Wealthy Millennial and Gen Z investors are skeptical of traditional stocks and bonds — and get their financial advice from social media

a gen x millennial couple buying something online
Younger investors prefer real estate, crypto, and private equity when it comes to opportunities for growth.FatCamera/Getty Images
  • Wealthy Millennial and Gen Z Americans are skeptical of traditional investments, per BoA.

  • The survey found 72% of young investors don't expect above-average returns from stocks and bonds.

  • In addition, half of young respondents said social media was their primary source of financial content.

Millennial and Gen Z investors are skeptical of traditional instruments like stocks and bonds, according to Bank of America's latest study of wealthy Americans.

Nearly three-quarters of respondents younger than 44 agreed with the statement, "It is no longer possible to achieve above-average investment returns by investing solely in traditional stocks and bonds."

By contrast, only one quarter of Gen X and older respondents held that view, similar to the responses in 2022, Bank of America said.

Out of a dozen options, stocks and bonds ranked near the bottom for younger investors in terms of growth opportunities. Real estate, crypto, and private equity topped their list.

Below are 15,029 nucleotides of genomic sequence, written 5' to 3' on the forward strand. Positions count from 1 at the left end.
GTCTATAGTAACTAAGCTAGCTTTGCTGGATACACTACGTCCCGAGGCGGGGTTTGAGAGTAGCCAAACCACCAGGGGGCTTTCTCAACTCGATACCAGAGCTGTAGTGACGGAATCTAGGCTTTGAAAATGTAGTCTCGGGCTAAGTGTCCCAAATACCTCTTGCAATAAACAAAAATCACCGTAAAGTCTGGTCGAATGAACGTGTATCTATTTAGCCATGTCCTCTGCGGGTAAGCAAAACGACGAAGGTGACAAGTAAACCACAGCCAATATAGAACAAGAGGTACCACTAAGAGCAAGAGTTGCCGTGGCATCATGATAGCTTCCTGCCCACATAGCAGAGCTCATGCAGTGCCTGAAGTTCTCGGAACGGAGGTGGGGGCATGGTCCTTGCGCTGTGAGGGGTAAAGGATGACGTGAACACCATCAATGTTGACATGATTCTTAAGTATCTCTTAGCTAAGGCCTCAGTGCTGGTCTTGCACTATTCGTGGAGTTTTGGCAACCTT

Meanwhile, more than 40% of Gen X and older investors ranked domestic stocks as the best opportunity for growth.

"The younger cohort actually holds fewer stocks, though traditional allocation models would typically prescribe them higher stock exposure," the bank noted.

The study included 1,007 respondents over 21 with at least $3 million in investable assets.

"If these investment preferences actually are a marker of cautious mindsets, the past could be to blame," the report continued. "It's easy to see how a two-and-a-half-year bear market (2000-2002) and a 50%+ loss in stock prices (2008-2009) could instill skepticism about the stock market in a generation of wealthy Americans."

In addition, nearly half of millennial and Gen Z respondents said social media was their primary source of financial content, followed by online articles and videos. (The survey did not ask about astrology or tarot cards.)

Older investors expressed a preference for online articles, newspapers, and television for their financial news and information.

Read the original article on Business Insider

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